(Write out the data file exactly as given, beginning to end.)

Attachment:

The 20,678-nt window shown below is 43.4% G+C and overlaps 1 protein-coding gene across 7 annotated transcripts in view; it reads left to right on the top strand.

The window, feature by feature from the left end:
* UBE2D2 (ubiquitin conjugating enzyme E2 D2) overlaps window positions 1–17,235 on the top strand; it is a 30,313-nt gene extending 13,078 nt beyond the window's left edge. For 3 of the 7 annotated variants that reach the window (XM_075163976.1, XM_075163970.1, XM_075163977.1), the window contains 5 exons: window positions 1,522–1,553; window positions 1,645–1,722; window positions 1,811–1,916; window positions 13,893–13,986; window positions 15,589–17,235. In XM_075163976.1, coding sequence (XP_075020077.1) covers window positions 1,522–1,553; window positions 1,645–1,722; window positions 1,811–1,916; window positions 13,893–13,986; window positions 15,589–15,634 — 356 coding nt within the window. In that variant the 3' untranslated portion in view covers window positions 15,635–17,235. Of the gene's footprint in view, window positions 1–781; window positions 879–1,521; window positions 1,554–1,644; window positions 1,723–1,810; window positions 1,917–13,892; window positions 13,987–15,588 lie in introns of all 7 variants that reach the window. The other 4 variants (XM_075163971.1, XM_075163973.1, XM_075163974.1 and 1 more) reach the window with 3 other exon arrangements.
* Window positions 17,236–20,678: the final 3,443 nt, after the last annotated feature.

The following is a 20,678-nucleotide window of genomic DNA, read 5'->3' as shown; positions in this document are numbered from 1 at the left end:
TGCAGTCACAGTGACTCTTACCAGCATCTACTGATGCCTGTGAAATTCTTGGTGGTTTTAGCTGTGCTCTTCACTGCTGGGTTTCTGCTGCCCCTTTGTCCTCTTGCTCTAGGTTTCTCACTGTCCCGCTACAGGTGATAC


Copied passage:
The 20,678-nt window shown below is 43.4% G+C and overlaps 1 protein-coding gene across 7 annotated transcripts in view; it reads left to right on the top strand.

The window, feature by feature from the left end:
* UBE2D2 (ubiquitin conjugating enzyme E2 D2) overlaps window positions 1–17,235 on the top strand; it is a 30,313-nt gene extending 13,078 nt beyond the window's left edge. For 3 of the 7 annotated variants that reach the window (XM_075163976.1, XM_075163970.1, XM_075163977.1), the window contains 5 exons: window positions 1,522–1,553; window positions 1,645–1,722; window positions 1,811–1,916; window positions 13,893–13,986; window positions 15,589–17,235. In XM_075163976.1, coding sequence (XP_075020077.1) covers window positions 1,522–1,553; window positions 1,645–1,722; window positions 1,811–1,916; window positions 13,893–13,986; window positions 15,589–15,634 — 356 coding nt within the window. In that variant the 3' untranslated portion in view covers window positions 15,635–17,235. Of the gene's footprint in view, window positions 1–781; window positions 879–1,521; window positions 1,554–1,644; window positions 1,723–1,810; window positions 1,917–13,892; window positions 13,987–15,588 lie in introns of all 7 variants that reach the window. The other 4 variants (XM_075163971.1, XM_075163973.1, XM_075163974.1 and 1 more) reach the window with 3 other exon arrangements.
* Window positions 17,236–20,678: the final 3,443 nt, after the last annotated feature.

The following is a 20,678-nucleotide window of genomic DNA, read 5'->3' as shown; positions in this document are numbered from 1 at the left end:
TGCAGTCACAGTGACTCTTACCAGCATCTACTGATGCCTGTGAAATTCTTGGTGGTTTTAGCTGTGCTCTTCACTGCTGGGTTTCTGCTGCCCCTTTGTCCTCTTGCTCTAGGTTTCTCACTGTCCCGCTACAGGTGATAC